Turns out my French is better than I give myself credit for, at least according to the Alliance Française and the test I took there!
The exam was two sections: the first on computer, which started with very basic French and quickly progressed to complicated phrases and vocabulary. In one of the sections I had to answer questions on women’s hairstyles depicted in basic drawings. I wouldn’t know what those styles were called in English, so I’m pretty sure I bombed the French part! Points were awarded for correct answers and removed for incorrect answers. Intimidating.
For the second section of the test, I spoke with two native speakers. In our first conversation, I had to pretend to be interested in buying a home in the southwest of France. Not so hard to pretend I wanted that house! In the second conversation, I had to convince one of them to give up using her cell phone for 24 hours.
Here are my results:
Here’s how those levels are defined, according to the Wiki article on the CEFR (Common European Framework) for determining language levels:
B2 is Upper Intermediate:
·Can understand the main ideas of complex text on both concrete and abstract topics, including technical discussions in his/her field of specialisation.
·Can interact with a degree of fluency and spontaneity that makes regular interaction with native speakers quite possible without strain for either party.
·Can produce clear, detailed text on a wide range of subjects and explain a viewpoint on a topical issue giving the advantages and disadvantages of
C1 is Effective Operational Proficiency, or Advanced:
·Can understand a wide range of demanding, longer texts, and recognise implicit meaning.
·Can express ideas fluently and spontaneously without much obvious searching for expressions.
·Can use language flexibly and effectively for social, academic and professional purposes.
·Can produce clear, well-structured, detailed text on complex subjects, showing controlled use of organisational patterns, connectors and cohesive devices.
While these results mean we can move forward with my nationality application, they also mean that I need to be less self-conscious in speaking French. I’m at a level where I’ve passed those first few huge hurdles of the learning curve, but I am very aware of the many things I haven’t yet mastered, so too often I tend to not speak rather than risk making mistakes. I want to be completely bilingual. To watch a movie without any need of subtitles. To understand song lyrics without help. To not make grammatical errors. To maybe, even, someday teach French. (I need a back up plan. Being a physical therapist is hard on your body!)
These results were just the encouragement I needed, as I’ve been doubting whether French is something I can ever hope to master. This reenergized me, and made me start dreaming again of spending a summer, or two, or three, in France, going to language classes, and of one day being so fluent that maybe I even fool a French person or two.
Congratulations on your results. I’m a Brit living in Québec and married to a Québécoise, with two kids, so I have an idea of what you,re going through. Keep up the good work and the very interesting blog.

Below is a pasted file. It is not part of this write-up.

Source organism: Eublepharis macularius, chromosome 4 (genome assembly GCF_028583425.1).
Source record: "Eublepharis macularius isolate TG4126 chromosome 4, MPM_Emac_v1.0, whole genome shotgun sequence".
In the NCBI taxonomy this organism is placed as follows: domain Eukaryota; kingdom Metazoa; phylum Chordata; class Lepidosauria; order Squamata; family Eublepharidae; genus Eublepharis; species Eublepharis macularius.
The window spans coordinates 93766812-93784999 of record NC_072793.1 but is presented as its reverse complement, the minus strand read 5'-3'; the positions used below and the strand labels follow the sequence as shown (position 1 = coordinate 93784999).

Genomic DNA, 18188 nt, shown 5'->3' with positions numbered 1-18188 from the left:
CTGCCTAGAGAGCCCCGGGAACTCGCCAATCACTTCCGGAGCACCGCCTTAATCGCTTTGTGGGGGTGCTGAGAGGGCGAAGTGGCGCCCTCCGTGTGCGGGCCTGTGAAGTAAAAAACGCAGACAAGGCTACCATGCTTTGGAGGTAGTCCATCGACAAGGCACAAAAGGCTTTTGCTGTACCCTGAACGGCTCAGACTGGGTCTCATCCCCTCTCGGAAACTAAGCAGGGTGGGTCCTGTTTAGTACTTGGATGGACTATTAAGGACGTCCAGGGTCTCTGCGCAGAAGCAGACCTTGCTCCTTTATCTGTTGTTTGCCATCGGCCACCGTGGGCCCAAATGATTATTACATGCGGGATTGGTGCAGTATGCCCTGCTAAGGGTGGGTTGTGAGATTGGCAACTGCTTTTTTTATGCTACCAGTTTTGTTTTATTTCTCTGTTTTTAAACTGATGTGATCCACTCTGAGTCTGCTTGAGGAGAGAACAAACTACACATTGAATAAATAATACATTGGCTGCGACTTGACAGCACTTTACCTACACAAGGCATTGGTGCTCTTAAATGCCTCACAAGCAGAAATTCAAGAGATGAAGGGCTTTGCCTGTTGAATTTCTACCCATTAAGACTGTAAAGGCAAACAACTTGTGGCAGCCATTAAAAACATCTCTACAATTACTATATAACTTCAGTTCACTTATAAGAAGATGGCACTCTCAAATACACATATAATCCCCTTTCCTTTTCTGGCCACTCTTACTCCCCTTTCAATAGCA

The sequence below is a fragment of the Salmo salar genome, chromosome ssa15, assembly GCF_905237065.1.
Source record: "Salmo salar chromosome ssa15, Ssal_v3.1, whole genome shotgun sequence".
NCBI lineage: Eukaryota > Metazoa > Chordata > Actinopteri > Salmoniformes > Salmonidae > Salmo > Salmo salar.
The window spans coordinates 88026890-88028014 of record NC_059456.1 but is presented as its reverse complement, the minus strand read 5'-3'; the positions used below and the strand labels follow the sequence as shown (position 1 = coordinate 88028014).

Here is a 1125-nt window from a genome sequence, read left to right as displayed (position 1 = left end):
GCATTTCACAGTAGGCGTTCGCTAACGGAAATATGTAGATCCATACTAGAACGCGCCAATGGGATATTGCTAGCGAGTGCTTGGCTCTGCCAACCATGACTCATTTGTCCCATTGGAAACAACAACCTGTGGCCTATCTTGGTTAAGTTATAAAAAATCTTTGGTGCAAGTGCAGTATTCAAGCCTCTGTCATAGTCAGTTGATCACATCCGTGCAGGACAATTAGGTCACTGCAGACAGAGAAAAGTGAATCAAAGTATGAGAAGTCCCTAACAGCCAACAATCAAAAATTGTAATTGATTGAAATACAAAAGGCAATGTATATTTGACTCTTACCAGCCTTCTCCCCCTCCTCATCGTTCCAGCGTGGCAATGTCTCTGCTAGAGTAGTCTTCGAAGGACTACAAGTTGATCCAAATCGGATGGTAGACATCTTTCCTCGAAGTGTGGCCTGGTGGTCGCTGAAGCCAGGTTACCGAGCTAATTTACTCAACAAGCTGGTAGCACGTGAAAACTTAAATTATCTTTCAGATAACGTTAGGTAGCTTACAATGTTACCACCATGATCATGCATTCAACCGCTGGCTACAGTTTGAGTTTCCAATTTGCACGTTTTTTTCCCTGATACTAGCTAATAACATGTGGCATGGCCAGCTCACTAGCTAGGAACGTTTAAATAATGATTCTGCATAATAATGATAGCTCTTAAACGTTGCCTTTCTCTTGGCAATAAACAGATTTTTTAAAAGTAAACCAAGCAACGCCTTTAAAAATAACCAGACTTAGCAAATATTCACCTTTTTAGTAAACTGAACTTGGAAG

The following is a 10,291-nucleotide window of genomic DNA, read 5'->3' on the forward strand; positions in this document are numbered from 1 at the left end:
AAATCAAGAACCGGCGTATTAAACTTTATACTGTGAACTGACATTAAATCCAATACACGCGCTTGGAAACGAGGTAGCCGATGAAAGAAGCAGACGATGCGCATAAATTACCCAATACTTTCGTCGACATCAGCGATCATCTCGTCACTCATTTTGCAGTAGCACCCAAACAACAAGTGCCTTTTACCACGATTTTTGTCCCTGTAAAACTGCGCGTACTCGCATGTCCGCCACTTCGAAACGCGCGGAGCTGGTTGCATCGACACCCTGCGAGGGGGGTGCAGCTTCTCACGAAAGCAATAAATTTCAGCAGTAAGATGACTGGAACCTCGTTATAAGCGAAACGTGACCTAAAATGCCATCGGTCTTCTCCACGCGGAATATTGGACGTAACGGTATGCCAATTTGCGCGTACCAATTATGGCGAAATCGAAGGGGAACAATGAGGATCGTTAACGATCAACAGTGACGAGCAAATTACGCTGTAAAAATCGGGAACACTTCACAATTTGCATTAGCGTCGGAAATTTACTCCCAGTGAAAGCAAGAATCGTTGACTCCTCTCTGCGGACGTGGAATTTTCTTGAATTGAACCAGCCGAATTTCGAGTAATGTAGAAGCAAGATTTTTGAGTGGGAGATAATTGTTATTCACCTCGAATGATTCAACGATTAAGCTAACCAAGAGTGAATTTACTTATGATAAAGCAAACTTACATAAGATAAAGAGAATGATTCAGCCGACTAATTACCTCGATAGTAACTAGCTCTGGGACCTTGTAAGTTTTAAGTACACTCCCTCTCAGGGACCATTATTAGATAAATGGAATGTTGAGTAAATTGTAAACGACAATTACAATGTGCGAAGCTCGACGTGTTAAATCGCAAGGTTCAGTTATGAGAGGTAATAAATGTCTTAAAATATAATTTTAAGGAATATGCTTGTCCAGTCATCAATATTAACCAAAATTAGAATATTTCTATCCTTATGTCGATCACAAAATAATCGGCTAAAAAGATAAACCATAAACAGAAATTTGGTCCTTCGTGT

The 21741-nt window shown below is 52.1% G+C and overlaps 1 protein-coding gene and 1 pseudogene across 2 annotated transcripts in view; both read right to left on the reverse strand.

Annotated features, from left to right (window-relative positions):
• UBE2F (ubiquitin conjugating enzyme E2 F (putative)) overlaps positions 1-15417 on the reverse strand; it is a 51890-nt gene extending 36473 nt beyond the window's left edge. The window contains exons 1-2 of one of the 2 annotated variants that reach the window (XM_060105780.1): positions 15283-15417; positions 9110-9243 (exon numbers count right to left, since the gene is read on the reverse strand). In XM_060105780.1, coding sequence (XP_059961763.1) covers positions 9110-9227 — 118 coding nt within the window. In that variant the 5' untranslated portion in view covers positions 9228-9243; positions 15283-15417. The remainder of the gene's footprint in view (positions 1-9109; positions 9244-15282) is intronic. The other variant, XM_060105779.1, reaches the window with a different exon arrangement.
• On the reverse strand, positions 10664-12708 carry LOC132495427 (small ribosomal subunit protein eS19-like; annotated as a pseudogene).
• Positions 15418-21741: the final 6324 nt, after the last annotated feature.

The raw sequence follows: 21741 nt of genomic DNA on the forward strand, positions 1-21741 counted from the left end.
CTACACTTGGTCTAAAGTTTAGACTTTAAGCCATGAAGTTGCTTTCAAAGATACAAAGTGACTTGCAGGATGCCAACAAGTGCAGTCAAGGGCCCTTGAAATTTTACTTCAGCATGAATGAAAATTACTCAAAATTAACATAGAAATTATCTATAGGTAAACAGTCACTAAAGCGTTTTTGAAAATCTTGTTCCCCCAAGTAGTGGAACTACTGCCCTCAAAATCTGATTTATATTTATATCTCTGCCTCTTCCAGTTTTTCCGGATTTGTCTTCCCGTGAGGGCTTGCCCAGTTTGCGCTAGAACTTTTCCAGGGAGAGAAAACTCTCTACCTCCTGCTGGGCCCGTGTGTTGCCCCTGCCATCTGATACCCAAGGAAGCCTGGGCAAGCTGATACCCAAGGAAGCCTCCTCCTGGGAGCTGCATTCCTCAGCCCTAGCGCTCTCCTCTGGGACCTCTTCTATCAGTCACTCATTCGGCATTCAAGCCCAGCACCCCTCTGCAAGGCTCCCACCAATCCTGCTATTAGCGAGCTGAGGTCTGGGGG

Thank you! Are you learning French, too, or already speaking it?
I’ve been here for eight years now, so my French is not too bad. “Je me débrouille pas mal.” I get by pretty well. In Québec, I find that if you make the effort to speak French, les Québecois et les Québécoises are very happy to help you out if you ask “Comment dire (Insert English Word) en français?”. Many times, they want to practice their English with me, so I speak French and they speak English, which is a little weird, but fun.
Nice! I hear the Québécoises are quite accomodating and kind to those who attempt French! I love those Franglais conversations Like you said – weird but fun!
İ have been dabbling in French for a year on and off with the hope that one day İ will settle there. As İ can only stay for 3months each time, my French stays at the level. 😦 İ get frustrated when people don’t understand my pronunciation of ‘lait cru’ because İt is the word İ use the most often!
I think that unless you can stay in France, or be around French speakers, it’s hard to progress. If there’s an Alliance Française where you live, they usually offer classes and conversation groups. Private lessons helped me a lot, too. Plus reading French books, articles. Anything you can find!
Well done! I’m starting a French degree this September, so I hope I can reach your level. Especially since my (French) boyfriend and I are considering settling in France.
Thank you! And best of luck to you. It’s a tough but very rewarding road. If you end up in France, it will be so much easier to learn the language!
What Decallieres said of the Québecois is true of the Provençales, too. Initially I only had one French friend who made a point of practising her English with me. Now they’re all doing it – they see how hard I’ve been trying with the French I suppose.
Oh God, maybe they all think I’m hopeless and they’ve decided to speak English with me to make me stop with the awful French. Eek.
It seems like everyone tolerates broken French better than the Parisians! Either that, or they’re all secretly ridiculing us behind our backs about how hopeless we are.
Great post! I’ve always wanted to test my Spanish as well I’ve just never gotten around to it. These are great thoughts on what it’s like to live as a bilingual. Maybe I’ll post something similar on http://livingbilingual.com. Stay tuned I’d be curious to get your thoughts.
WIll do! Thanks for reading.